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smuggling was so enormously profitable

that, along the borders of Holland and

Denmark, thousands grew rich by it.

The entrance of the United States into the

war vastly simplified the problem. The

Allies no longer found it necessary to avoid

offending American susceptibilities. Furthermore, Great Britain and the United States,

between them, virtually controlled most of

the articles the Germans desired and practically all the coaling facilities of the Atlantic

Ocean; also they controlled both the Suez

and the Panama Canals. In an infinite

variety of ways the Allies were able to bring

such pressure upon the neutral states adjoining Germany as to force them to cease much

of their trade with Germany. The ships of

such neutrals found it almost impossible to

make voyages unless they conformed to the

wishes of the Allies. The United States

would refuse to send food or fodder to such

neutrals unless they would enter into satisfactory agreements. The neutrals, of course,

protested, but we retorted that we did not

feel ourselves bound to send food to Holland,

for example, in order that Holland could

send food into Germany. Neither did we

think fit to send corn or oil cake to Denmark

or Holland in order that these countries

could make butter and cheese for our bitter

enemies. Gradually the blockade was tightened. Gradually it became more and more

difficult for the Teutons to obtain food,

copper, nickel, rubber, and other articles of

which they stood in need. In the end, the

stranglehold of the blockade was undoubtedly a strong factor in ending the war.

Another weapon employed by the Allies

was the blacklisting of firms in neutral

countries that were owned by their enemies

or that traded with their enemies or otherwise rendered them aid. In many cases

such firms had actively worked against the

Allies by propaganda, by supplying enemy

vessels, or by inciting sabotage. No Allied

citizens were permitted to do business with

such firms; goods could not be carried to

them in Allied ships; and neutral firms

dealing with them were themselves liable to

be blacklisted. So great was the financial

power of the Allies that many such enemy

firms were ruined. Thus in South America

the financial stability of enemy firms was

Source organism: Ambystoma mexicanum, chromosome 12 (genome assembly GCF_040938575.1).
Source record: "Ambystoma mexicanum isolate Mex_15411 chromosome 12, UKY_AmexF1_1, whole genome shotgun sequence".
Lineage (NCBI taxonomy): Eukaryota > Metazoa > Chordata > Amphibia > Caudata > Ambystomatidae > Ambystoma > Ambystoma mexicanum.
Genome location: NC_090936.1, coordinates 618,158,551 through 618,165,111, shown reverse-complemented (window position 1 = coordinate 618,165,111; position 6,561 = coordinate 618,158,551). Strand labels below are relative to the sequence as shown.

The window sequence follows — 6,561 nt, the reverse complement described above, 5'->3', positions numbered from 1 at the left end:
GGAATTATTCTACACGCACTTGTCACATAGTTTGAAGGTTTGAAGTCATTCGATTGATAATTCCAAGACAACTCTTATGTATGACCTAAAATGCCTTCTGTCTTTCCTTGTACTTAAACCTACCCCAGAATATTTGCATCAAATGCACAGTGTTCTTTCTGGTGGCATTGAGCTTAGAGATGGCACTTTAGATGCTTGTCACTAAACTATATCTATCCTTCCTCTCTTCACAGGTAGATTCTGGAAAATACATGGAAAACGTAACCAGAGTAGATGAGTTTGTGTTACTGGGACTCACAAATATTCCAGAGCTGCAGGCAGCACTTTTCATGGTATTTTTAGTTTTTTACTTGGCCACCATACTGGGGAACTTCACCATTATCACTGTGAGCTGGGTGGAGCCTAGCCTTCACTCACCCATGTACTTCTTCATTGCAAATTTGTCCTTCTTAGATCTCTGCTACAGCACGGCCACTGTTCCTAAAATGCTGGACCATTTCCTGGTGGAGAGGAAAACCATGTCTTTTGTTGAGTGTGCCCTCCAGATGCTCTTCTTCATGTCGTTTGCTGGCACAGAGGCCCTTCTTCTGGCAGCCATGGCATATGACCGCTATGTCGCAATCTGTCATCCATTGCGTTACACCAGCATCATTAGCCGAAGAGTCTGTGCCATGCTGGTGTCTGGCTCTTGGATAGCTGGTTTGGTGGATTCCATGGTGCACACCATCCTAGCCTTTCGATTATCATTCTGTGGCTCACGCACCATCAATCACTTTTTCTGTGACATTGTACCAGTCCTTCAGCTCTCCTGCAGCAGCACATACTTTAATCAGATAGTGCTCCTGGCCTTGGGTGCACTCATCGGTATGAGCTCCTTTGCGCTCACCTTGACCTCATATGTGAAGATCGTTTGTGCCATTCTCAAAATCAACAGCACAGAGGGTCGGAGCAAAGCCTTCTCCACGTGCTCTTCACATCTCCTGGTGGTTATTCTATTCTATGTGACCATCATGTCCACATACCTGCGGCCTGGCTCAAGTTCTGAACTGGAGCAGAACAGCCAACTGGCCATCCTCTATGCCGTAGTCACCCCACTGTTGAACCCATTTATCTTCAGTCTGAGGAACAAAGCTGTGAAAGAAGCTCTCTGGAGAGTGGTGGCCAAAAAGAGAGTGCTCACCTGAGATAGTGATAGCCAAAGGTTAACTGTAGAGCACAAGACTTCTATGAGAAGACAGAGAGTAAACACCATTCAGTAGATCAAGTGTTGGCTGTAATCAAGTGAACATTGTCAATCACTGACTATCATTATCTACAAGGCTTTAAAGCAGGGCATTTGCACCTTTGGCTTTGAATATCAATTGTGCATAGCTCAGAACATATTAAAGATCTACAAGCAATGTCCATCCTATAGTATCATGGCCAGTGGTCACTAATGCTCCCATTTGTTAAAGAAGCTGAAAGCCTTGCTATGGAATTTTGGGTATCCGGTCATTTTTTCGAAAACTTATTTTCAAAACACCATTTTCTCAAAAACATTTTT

very generally shaken. For example, in

Argentina, the great firm of Brauss, Mahn

& Company, at one time agents for the

German Government, were forced to eliminate the German interests in order to be

removed from the blacklist.

Before entering the war, the United States

protested against the blacklist policy, though

we were hardly justified in doing so, for the

Allies were well within their rights. When

we ourselves declared war, we helped to

enforce the blacklist policy and greatly

simplified the Allied task.

Through their control of food, coal; and

other articles the British and Americans

were able practically to compel some of the

neutral states to employ their merchant

shipping in ways that would benefit the

Allies. A drastic step was taken with regard

to Holland. German threats so terrified the

Dutch that they laid up some of their

ships. Having failed to reach an agreement with Holland regarding shipping, the

British and Americans, in March, 1918,

seized Dutch shipping lying in their harbors,

the total amounting to about 750,000 tons.

The largest Dutch ship in New York harbor,

namely the Nieuw Amsterdam, was, however,

in accordance with a previous agreement,

permitted to return to Holland with a cargo

of food. Moreover, all Dutch ships outward

bound to American waters were also permitted to return to home ports. The vessels

seized were speedily set to work, though

ordinarily outside the submarine zones.

The seizures were made under the international law of "angary," which gives a

belligerent the right, in times of military

exigency, to take over and utilize neutral

vessels lying within its jurisdiction. Nevertheless, the Dutch protested vigorously.

Some of the protests were sincere; others

were designed for effect in Germany. There

can be no doubt that many Dutch ship owners were glad to see their ships taken

over rather than have them lying idle in port.

The Allies, of course, paid the owners a big

rental, reimbursed them for losses, and

returned the vessels after the war. Those

seized by the United States, 87 in all, were

released in February, 1919.